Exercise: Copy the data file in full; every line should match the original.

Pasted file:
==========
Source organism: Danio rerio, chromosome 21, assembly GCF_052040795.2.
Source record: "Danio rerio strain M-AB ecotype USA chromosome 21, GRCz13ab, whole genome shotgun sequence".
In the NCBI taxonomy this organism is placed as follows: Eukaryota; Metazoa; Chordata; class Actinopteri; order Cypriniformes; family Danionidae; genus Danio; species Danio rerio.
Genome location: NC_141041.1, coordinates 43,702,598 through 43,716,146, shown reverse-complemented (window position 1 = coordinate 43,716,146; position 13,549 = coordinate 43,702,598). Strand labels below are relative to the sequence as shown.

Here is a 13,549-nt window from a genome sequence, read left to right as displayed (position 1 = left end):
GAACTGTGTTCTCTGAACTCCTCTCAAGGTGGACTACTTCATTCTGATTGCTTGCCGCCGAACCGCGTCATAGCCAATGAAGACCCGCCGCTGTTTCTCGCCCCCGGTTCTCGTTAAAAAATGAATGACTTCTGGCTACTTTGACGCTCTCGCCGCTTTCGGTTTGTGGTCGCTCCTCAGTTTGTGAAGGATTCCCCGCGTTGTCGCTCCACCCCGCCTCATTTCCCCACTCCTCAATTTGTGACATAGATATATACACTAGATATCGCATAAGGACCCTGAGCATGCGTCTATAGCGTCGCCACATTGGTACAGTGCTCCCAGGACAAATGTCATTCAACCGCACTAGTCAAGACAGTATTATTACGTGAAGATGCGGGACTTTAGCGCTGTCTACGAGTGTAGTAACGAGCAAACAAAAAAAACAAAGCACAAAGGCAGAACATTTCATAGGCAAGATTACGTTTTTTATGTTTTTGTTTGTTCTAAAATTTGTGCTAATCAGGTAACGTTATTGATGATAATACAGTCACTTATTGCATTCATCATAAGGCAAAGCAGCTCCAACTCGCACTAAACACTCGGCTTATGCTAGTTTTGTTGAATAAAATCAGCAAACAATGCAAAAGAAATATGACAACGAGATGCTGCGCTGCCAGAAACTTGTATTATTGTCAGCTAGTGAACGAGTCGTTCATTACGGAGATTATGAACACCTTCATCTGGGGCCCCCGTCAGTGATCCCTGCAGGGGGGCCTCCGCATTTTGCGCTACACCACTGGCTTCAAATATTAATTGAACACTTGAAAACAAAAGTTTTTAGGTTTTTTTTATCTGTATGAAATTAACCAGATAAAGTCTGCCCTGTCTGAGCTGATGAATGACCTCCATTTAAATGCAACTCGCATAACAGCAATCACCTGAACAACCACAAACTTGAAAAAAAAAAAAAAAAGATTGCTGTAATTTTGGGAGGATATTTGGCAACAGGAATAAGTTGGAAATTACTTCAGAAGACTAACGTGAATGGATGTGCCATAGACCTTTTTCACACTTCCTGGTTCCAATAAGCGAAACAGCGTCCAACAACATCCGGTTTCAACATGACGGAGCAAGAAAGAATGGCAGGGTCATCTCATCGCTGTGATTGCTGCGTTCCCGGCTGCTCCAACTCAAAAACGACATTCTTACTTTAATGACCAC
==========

Source organism: Danio rerio, chromosome 21, assembly GCF_052040795.2.
Source record: "Danio rerio strain M-AB ecotype USA chromosome 21, GRCz13ab, whole genome shotgun sequence".
In the NCBI taxonomy this organism is placed as follows: Eukaryota; Metazoa; Chordata; class Actinopteri; order Cypriniformes; family Danionidae; genus Danio; species Danio rerio.
Genome location: NC_141041.1, coordinates 43,702,598 through 43,716,146, shown reverse-complemented (window position 1 = coordinate 43,716,146; position 13,549 = coordinate 43,702,598). Strand labels below are relative to the sequence as shown.

Here is a 13,549-nt window from a genome sequence, read left to right as displayed (position 1 = left end):
GAACTGTGTTCTCTGAACTCCTCTCAAGGTGGACTACTTCATTCTGATTGCTTGCCGCCGAACCGCGTCATAGCCAATGAAGACCCGCCGCTGTTTCTCGCCCCCGGTTCTCGTTAAAAAATGAATGACTTCTGGCTACTTTGACGCTCTCGCCGCTTTCGGTTTGTGGTCGCTCCTCAGTTTGTGAAGGATTCCCCGCGTTGTCGCTCCACCCCGCCTCATTTCCCCACTCCTCAATTTGTGACATAGATATATACACTAGATATCGCATAAGGACCCTGAGCATGCGTCTATAGCGTCGCCACATTGGTACAGTGCTCCCAGGACAAATGTCATTCAACCGCACTAGTCAAGACAGTATTATTACGTGAAGATGCGGGACTTTAGCGCTGTCTACGAGTGTAGTAACGAGCAAACAAAAAAAACAAAGCACAAAGGCAGAACATTTCATAGGCAAGATTACGTTTTTTATGTTTTTGTTTGTTCTAAAATTTGTGCTAATCAGGTAACGTTATTGATGATAATACAGTCACTTATTGCATTCATCATAAGGCAAAGCAGCTCCAACTCGCACTAAACACTCGGCTTATGCTAGTTTTGTTGAATAAAATCAGCAAACAATGCAAAAGAAATATGACAACGAGATGCTGCGCTGCCAGAAACTTGTATTATTGTCAGCTAGTGAACGAGTCGTTCATTACGGAGATTATGAACACCTTCATCTGGGGCCCCCGTCAGTGATCCCTGCAGGGGGGCCTCCGCATTTTGCGCTACACCACTGGCTTCAAATATTAATTGAACACTTGAAAACAAAAGTTTTTAGGTTTTTTTTATCTGTATGAAATTAACCAGATAAAGTCTGCCCTGTCTGAGCTGATGAATGACCTCCATTTAAATGCAACTCGCATAACAGCAATCACCTGAACAACCACAAACTTGAAAAAAAAAAAAAAAAGATTGCTGTAATTTTGGGAGGATATTTGGCAACAGGAATAAGTTGGAAATTACTTCAGAAGACTAACGTGAATGGATGTGCCATAGACCTTTTTCACACTTCCTGGTTCCAATAAGCGAAACAGCGTCCAACAACATCCGGTTTCAACATGACGGAGCAAGAAAGAATGGCAGGGTCATCTCATCGCTGTGATTGCTGCGTTCCCGGCTGCTCCAACTCAAAAACGACATTCTTACTTTAATGACCAC